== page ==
Aye Can - Speak Scots Language

Speak Scots

Scottish Census 2011 - 27th March

Your questions about Scots

Take a moment to read these questions and answers.

Then listen to the Scots voices and read the extracts of Scots writing.

Doing this will help you decide how to answer the questions.

What is Scots?

Scots is the collective name for Scottish dialects such as 'Glaswegian', 'Doric', 'Buchan', 'Dundonian', or 'Shetland'. Taken altogether, Scottish dialects are called the Scots language. Sometimes Scots is known by the names 'Scotch', 'broad or braid Scots', 'Doric' and 'Lallans'.

Can I understand Scots?

If you are able to understand the local Scottish dialect of the area where you were brought up, or the area where you have chosen to live, or both, this means that you can understand Scots.

If you find it very difficult, or impossible, to understand the Scottish dialect of the area where you were brought up, and also cannot understand the dialect of the area where you have chosen to live, this means that you do not understand Scots.

Can I speak Scots?

If you were brought up to speak a local Scottish dialect, or you have learned to speak the dialect of the area where you have chosen to live, or both, this means that you can speak Scots.

If you find it very difficult, or impossible, to speak the Scottish dialect of the area where you were brought up, and also cannot speak the dialect of the area you have chosen to live, this means that you do not speak Scots.

Can I write Scots?

If you can write a poem, story, or e-mail, either in the local Scottish dialect of the area where you were brought up, or the dialect of the area where you have chosen to live, or in literary Scots, this means that you are able to write in Scots.

If you find it very difficult, or impossible, to write Scots this means you cannot write Scots.

Can I read Scots?

If you can easily read a poem, story, or e-mail, written either in the local Scottish dialect with which you were brought up, or in the dialect of the area where you have chosen to live, or literary Scots - such as Robert Burns or Hugh MacDiarmid - this means that you are able to read Scots.

If you find it very difficult, or impossible, to read a poem, story, or e-mail, written in the Scottish dialect of the area where you were brought up, or the dialect of the area where you have chosen to live, or literary Scots - such as Robert Burns or Hugh MacDiarmid - this means that you cannot read Scots.

How is Scots related to English?

The English and Scots tongues began from a common origin but evolved along different paths over hundreds of years until they had grown apart.

This explains why, sometimes, some forms and words can be exactly the same in both, why sometimes they are similar but still different - such as English "more/most" but Scots "mair/maist" - and why sometimes they are completely different - such as English "cry/disgust" but Scots "greet/scunner."

English and Scots are, therefore, sister languages, in much the same way as other closely related pairings, such as Danish and Norwegian, Dutch and German, Irish and Scottish Gaelic, or Spanish and Portuguese.

Are Scots and Gaelic different things?

Yes. Scots belongs to the Germanic family of languages (which includes Dutch, German, English and Swedish) and has traditionally been spoken in the southern and eastern parts of Scotland known as the Lowlands.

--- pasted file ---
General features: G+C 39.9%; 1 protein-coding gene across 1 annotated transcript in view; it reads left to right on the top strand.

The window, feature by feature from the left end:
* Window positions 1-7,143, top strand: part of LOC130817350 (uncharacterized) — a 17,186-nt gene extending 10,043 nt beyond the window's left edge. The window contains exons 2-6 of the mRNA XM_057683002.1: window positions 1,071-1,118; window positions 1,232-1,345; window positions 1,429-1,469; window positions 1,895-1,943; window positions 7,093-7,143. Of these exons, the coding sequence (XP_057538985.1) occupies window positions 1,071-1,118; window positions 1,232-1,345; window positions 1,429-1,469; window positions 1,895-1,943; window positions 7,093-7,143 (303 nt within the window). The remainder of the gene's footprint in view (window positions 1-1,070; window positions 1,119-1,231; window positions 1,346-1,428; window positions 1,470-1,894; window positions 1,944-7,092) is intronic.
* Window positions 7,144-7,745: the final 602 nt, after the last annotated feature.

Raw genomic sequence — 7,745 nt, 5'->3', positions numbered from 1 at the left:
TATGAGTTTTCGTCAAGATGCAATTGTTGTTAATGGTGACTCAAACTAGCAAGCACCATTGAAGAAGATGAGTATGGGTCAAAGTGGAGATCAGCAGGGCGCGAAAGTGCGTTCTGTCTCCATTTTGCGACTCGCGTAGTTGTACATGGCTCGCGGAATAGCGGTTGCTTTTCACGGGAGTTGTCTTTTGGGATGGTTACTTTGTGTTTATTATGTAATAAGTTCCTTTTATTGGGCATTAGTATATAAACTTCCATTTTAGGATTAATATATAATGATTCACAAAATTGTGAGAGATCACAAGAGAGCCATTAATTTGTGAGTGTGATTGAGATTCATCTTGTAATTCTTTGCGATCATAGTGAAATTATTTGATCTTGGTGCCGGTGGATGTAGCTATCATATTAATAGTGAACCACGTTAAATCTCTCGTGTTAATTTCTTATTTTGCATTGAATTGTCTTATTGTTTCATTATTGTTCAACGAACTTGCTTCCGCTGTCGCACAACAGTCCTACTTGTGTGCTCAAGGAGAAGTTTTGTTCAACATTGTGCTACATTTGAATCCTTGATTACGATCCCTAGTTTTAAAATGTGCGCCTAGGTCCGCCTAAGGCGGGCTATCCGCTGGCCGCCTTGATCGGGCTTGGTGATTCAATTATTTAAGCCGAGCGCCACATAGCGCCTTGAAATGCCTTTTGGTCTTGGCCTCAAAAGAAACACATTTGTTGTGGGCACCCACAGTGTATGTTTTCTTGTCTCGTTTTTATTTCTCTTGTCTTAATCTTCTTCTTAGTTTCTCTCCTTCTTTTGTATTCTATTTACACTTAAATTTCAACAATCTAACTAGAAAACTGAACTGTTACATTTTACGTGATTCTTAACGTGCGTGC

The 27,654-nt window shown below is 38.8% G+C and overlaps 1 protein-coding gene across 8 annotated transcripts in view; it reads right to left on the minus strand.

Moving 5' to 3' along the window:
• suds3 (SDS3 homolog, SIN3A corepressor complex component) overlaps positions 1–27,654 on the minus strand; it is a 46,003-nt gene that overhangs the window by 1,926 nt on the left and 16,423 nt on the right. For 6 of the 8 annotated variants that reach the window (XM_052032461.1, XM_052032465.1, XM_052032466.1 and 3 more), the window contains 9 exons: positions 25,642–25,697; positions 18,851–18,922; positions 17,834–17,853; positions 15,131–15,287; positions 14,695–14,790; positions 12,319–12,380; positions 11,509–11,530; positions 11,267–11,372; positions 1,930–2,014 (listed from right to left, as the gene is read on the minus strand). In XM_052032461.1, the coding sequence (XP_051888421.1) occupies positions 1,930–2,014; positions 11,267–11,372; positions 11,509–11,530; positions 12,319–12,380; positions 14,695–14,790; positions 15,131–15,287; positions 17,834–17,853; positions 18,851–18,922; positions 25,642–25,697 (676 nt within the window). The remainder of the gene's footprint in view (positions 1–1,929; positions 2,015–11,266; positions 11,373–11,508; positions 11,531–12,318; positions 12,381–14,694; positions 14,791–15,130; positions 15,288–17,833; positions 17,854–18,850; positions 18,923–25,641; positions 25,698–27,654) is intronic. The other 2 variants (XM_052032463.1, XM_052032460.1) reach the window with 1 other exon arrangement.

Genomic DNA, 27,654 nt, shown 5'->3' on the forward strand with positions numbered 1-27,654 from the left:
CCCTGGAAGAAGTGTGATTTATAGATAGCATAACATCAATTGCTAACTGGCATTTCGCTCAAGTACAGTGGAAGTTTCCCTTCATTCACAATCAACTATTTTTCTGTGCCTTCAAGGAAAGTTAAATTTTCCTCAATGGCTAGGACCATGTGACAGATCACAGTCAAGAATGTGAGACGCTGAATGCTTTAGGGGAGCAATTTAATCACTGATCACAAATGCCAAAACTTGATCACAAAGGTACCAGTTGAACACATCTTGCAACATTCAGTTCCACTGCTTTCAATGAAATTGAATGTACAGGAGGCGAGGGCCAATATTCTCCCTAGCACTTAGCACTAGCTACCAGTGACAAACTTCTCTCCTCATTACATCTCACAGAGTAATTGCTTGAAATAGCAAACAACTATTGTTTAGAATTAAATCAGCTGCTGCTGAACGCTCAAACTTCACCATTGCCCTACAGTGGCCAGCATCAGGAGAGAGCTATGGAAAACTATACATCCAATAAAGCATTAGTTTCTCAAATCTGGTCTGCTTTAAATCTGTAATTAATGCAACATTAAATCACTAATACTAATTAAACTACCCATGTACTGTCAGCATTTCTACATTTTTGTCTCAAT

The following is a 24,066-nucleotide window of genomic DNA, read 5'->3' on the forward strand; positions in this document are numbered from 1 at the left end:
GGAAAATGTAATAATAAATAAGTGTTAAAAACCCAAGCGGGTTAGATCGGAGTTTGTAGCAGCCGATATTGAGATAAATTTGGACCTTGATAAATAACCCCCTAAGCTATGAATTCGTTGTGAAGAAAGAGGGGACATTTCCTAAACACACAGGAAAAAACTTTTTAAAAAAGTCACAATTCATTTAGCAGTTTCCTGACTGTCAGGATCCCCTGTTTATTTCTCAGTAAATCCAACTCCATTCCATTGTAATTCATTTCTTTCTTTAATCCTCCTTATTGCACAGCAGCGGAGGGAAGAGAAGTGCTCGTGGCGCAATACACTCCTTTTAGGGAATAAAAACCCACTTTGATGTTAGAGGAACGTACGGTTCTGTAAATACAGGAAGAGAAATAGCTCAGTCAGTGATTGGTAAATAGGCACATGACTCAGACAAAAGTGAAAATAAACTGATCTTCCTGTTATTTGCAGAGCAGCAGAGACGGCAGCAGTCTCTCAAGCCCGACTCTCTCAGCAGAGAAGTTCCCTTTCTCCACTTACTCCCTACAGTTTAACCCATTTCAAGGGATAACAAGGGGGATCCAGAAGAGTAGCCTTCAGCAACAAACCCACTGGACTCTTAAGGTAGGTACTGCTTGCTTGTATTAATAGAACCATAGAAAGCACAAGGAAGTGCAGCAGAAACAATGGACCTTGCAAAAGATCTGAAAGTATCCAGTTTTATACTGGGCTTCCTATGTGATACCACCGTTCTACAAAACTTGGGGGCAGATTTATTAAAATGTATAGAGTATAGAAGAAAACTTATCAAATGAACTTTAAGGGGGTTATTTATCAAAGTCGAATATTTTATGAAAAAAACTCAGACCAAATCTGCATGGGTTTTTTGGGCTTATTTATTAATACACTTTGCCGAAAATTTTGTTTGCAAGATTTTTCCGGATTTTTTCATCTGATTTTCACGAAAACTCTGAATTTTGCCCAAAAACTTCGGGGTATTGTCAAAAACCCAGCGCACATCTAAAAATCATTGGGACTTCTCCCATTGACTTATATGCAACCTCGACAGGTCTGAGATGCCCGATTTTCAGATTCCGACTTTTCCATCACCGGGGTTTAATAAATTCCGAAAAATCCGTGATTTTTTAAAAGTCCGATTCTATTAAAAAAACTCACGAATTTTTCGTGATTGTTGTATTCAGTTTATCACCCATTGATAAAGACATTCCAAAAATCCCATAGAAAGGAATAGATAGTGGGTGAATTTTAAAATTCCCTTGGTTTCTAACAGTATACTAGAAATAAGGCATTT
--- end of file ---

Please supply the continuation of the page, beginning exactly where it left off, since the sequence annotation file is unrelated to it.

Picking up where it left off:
Gaelic, on the other hand, belongs to the Celtic family of languages (which includes Irish and Welsh). In recent centuries Gaelic has mostly been spoken in the northern and western parts of Scotland.

Do people in Glasgow speak Scots?

Many people in Glasgow speak a Scots dialect. Many new words and sayings have been coined in the city and have become part of the Scots spoken throughout the country. Glaswegian or Glesga is a dialect of Scots.

Is the Doric of North East Scotland part of Scots?

Yes. Until very recently the name Doric was an alternative name for Scots used all over Scotland, in all the regions. People in places such as Ayrshire or Galloway or Fife also used this name.

People in North East Scotland also used the names Scots and Scotch for their dialect. In recent times most people in the North East have come to prefer the name Doric over the others.

The North East dialect is often regarded as one of the richest dialects of Scots spoken today.

Do Orkney and Shetland speak Scots?

Yes. At one time people in the northern isles spoke a form of Norwegian which was called Norn, the Scots word for Norwegian. During the Middle Ages the Scots language was also introduced.

Gradually Norn in the isles died out but Scots has continued to be spoken to this day with some Norn influence.

People in the islands call their dialects Orcadian / Orkney and Shetland depending on which islands they live on.

I would say I speak Scots, but I don't recognise some of the words used by others. Why is that?

This is because different words are used in different regions. Sometimes older people use different words from younger people. This is normal in all languages.

Why am I being asked questions about Scots?

This is the first time this question has been asked.

Cultural organisations, schools, and government, would like to know more about how many people use and understand the language.

What is the census?

The census counts everyone in Scotland once every ten years. It is the country's biggest statistics gathering exercise. The information gathered in the census provide a snapshot of the number and characteristics of people on census day.

The figures are the only reliable measure of the entire population and they help shape everyone's future as the basis for effective public services for the next decade.

Find out more on the 2011 Census website.